Marni is a brand for lovers of true fashion design, texture, and patterns—though this isn’t said to disregard another fashionista that says love an obvious favorite like Chanel, the downtown glam grunge of Alexander Wang, or even promised fast fashion staples like Forever 21, Zara or Bebe. The creative director of Marni is Consuelo Castiglioni, and since the inception of her line in 1994, she’s been praised for her delicate craft of classically fun, diaphanous edges and soft curves paired with an appreciation for geometric graphics, colorblocking and schemes. Her clothing is usually finished with the uncanny allure of a boho-chic lifestyle that harkens to the mod era of the ’60s and early ’70s wild child that’s been re-created for an uptown crowd. Marni is the equivalent of the more prevalent Prada for those in the know when it comes to fashion, earning venerable praise season after season, as Castiglioni remains subtle with her honors.
On March 8, 2012, her collaboration with H&M was unleashed in U.S. stores, and in New York specifically, the loyal fans of Marni went a little crazy according to the amused fashion reports, as shoppers were taped leaving various H&M locations in Manhattan with at least three to four bags stuffed with merchandise. It was definitely noticeable that the general public’s attention at this line for H&M was consideraly treated with a lower profile. As aforementioned, Marni is a label that is comfortably under the radar in comparison to other fashion houses, and this is not because the label doesn’t boast amazing materials and fantastic designs. Castiglioni is an artist that stands strong behind a belief that her work can speak for itself and that’s all that needs to be spoken, as well as Marni’s distinct non-overtly, sexualized or gaudy exposition. Marni is almost matronly, especially in light of H&M’s last fashion for the people line with Versace, that even before it hit stores back in November 2011 caused excited waves online months prior. Anticipated buyers and critics very much looked forward to what Donatella was going to cook up for legions of Versace fans that couldn’t always afford the same Versace that Jennifer Lopez or Angelina Jolie condone even on a casual day, and before Versace, Lanvin for H&M also delivered quite a raucous in its own right.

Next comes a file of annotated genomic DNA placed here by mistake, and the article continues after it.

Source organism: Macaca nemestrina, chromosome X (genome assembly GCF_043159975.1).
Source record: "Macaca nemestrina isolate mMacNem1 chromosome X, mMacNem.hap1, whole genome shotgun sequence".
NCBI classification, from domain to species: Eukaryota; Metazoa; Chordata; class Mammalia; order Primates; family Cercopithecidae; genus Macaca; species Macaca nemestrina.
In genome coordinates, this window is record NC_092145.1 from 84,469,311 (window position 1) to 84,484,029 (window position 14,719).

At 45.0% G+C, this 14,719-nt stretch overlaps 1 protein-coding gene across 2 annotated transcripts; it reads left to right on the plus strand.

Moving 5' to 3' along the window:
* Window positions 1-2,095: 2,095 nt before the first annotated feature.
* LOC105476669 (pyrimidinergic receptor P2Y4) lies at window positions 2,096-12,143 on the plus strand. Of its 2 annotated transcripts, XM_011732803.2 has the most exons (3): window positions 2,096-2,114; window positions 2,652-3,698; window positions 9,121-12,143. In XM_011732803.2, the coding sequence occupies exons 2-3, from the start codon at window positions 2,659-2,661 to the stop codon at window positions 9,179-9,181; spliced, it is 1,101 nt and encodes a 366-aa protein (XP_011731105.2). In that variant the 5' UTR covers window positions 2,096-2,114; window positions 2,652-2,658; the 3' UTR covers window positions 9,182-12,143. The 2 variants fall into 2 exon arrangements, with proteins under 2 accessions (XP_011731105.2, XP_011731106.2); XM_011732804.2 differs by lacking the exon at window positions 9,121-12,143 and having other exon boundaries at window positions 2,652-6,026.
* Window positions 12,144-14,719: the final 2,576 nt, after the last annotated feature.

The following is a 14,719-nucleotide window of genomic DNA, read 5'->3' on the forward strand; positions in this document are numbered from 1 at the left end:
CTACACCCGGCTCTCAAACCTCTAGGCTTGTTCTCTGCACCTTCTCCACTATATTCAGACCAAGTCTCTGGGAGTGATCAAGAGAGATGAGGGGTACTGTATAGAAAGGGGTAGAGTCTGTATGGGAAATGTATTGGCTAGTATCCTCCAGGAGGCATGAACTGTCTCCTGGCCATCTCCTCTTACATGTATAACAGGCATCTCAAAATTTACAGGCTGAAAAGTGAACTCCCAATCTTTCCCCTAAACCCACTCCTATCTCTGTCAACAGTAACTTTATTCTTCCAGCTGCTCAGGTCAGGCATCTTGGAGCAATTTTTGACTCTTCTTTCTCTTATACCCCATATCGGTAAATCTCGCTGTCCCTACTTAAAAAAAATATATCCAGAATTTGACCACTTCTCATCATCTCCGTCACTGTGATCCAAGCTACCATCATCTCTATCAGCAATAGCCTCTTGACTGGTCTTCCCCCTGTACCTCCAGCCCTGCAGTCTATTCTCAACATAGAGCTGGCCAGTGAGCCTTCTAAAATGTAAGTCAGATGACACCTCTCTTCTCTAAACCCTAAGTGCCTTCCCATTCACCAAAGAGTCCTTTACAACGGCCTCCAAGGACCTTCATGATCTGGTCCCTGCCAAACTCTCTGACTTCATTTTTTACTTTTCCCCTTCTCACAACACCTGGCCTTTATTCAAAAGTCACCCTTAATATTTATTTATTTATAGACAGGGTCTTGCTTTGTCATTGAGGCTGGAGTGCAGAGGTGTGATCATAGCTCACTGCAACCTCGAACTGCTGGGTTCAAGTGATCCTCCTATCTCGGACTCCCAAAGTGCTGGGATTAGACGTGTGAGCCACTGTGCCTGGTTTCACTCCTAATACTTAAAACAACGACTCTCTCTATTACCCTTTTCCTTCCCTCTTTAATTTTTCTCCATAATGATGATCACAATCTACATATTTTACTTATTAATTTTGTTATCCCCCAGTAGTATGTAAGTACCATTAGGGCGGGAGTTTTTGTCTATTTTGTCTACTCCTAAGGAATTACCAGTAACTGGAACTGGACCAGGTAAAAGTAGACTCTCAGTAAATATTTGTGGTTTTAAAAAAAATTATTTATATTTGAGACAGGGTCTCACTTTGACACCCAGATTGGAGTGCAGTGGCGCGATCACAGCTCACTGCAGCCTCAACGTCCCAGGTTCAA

The Marni at H&M hoopla has the kind of enthusiam that is genuine because the people waited possibly for hours to make a purchase are true Marni admirers, so while the attention isn’t as high-strung as past designer collaborations, there is still an audience for this diffusion. The commodities for sale were also allegiant to the aesthetic of Marni that you would see on the runway every Milan Fashion Week.
Included in Marni at H&M’s lookbook, expect to plenty of earthy and jewel-toned hues used in fun, artsy prints such as polka dots, off-kilter shapes, stripes, and swirls, and there’s even an interesting shiny taupe leather, gray-sleeved pullover shirt, and they are certainly pencil skirts, frilly collared shirts, softened A-line dresses, and it’s all very vintage inspired and quite prim and properly wearable. It’s versatile and different without being garish or lacking genuine imagination, yet it does admittendly cater to a specific type of style that is more profound, even a little bit ethereal and completely Southern European.
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